Sunday night is when television flexes its muscles, and this week
Each steps out with a busy pilot that covers a lot of ground in its commercial-pocked hour and ends promising a somewhat different show than first expected. Each has the creamy finish I associate with the network and nods toward 20th century genre films, more than to the real worlds they nominally portray. Each is more than a little nutty. One is better than the other.
After a brief opening scene of mass destruction (New York City, drubbed again), "Quantico" flashes back nine months to follow its young and good-looking cast as they head toward their new temporary home as trainee agents of the FBI. In their various complexions and complexes and social classes, they might, with a nip here and a tuck there, just as easily populate a high school comedy or a medical drama — indeed, if you come in a minute late, you might assume that you're watching something like "Grey's Anatomy" with guns.
There is the upper-crust blond (Johanna Braddy, recently excellent on "UnREAL"); the provocative brunet (Priyanka Chopra); the one who would have been the dangerous one in a boy band (Jake McLaughlin); the privileged jerk (Graham Rogers); the exotic outsider (Yasmine Al Massri); and the nerd, doing double duty as the gay one (Tate Ellington). Adult supervision, such as it is, comes in the form of administrator Aunjanue Ellis, the series' heavy hitter ("The Help," "Get On Up"), and instructor Josh Hopkins ("Cougar Town"), who have a past complicating their present.
None is what they seem, nor what they seem to seem. (That is, some surprisingly might turn out to be only what they seem.) They have secrets and scars and histories. Some are quickly revealed, others are teased. And at least one character you are going to be made to like will be a villain, but probably not the one who's accused of it before the hour's out. But maybe.
If hardly a moment feels plausible, the show has energy to spare and so many balls in the air by the end of the pilot that it's hard not to want to see where they will come down.
And then there is "Blood & Oil." With each new model of global warming more dire and fast-acting than the last, the idea of a series not only about the North Dakota oil boom, but about fracking specifically seems a strange one. Even stranger given the falling price of oil, though the project — co-created by Josh Pate ("Surface") and novelist-journalist Rodes Fishburne — has reportedly been kicking around since 2011, when our collective handbasket was four years farther from hell.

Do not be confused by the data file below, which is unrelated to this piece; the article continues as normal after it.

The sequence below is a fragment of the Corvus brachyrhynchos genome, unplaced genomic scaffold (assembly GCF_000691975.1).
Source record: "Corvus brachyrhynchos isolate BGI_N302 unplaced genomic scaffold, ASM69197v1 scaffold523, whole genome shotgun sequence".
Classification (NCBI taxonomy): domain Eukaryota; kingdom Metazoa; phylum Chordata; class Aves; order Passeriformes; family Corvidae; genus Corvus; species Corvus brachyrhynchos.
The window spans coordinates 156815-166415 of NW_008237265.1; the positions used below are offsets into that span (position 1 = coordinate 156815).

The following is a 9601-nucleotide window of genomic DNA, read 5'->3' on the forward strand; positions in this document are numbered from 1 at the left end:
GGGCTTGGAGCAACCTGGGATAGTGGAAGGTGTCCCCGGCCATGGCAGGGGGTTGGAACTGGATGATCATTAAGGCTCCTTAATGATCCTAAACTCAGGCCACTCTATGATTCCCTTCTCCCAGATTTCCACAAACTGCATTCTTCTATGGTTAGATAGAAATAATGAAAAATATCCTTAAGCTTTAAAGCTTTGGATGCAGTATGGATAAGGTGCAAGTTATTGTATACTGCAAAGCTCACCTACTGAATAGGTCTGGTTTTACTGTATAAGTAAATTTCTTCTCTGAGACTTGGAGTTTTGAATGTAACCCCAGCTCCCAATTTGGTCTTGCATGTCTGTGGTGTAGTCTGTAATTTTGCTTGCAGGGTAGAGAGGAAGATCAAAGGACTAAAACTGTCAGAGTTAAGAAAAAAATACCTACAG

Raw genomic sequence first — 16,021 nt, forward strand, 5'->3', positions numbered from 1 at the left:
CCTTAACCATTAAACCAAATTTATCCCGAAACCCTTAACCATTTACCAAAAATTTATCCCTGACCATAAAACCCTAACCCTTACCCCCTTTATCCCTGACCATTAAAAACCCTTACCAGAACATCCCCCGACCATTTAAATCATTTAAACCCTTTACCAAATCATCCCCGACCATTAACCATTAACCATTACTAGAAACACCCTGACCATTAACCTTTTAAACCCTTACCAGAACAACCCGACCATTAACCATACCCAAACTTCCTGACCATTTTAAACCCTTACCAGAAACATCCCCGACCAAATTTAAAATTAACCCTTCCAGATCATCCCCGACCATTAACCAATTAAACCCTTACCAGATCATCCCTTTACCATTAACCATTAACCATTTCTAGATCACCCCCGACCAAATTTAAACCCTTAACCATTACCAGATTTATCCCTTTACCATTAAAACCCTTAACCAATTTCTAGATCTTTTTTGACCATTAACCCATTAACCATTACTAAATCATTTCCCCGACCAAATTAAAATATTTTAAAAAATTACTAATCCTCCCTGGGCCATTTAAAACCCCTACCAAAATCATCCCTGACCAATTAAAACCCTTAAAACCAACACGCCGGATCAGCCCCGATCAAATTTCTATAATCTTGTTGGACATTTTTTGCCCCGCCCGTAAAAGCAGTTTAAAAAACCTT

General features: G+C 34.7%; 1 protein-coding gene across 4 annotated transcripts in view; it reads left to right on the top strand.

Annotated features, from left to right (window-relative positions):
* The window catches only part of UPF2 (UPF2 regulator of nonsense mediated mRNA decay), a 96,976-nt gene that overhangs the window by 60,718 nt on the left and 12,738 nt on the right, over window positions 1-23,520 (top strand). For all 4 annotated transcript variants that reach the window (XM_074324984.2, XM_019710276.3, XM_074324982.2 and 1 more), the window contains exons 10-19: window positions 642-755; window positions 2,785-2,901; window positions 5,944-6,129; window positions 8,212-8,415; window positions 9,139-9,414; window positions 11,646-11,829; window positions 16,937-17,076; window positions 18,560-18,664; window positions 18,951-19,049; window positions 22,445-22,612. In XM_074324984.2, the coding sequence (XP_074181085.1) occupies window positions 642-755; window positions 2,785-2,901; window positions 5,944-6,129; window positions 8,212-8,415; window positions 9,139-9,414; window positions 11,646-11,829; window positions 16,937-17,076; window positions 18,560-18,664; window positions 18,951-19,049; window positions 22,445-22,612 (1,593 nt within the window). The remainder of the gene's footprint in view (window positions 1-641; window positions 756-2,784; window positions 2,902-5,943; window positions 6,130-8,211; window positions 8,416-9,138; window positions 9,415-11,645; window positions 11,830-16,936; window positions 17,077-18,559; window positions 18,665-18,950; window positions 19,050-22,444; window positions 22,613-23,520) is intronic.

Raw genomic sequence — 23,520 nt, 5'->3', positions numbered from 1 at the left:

Set in fictional Rock Springs, a stand-in for non-fictional Williston, N.D., the show has no interest in the actual sociology of the oil boom or the lot of the many whose labor fuels it. It just wants to get to the money, personified by oil baron Don Johnson and his younger baroness Amber Valletta; there is also Johnson's troublesome son (Scott Michael Foster), who in the hoary way of these things will find himself challenged by clever surrogate son
Crawford and Rebecca Rittenhouse play newlyweds setting out on the "grand adventure of a lifetime" to open some laundromats in Rock Springs; this plan, which seems to consist entirely of showing up in town with a truckload of washing machines, runs literally off the road, to their quickly arriving eventual favor. This was never going to be a show about laundry.
It is, in its way, like an old pre-war MGM epic, the sort of goofy thing that would have starred Clark Gable and Spencer Tracy — except for starring any of those people or being written by Anita Loos and made at a time when a back lot and a soundstage could stand convincingly for the world.
"Blood & Oil" has been shot in the real world — the wrong real world, substituting the photogenic muscular mountains of Utah for the comparatively featureless plains of central North Dakota — without managing to look real at all. It has the aggressively prettified look, rather, of an ad for beer or a new Ford truck, and you sense that you are being sold something, rather than told a story, let alone the truth.
'Blood & Oil'
When: 9 p.m. Sunday
Rating: TV-PG-LSV (may be unsuitable for young children, with advisories for coarse language, sex and violence)
When: 10 p.m. Sunday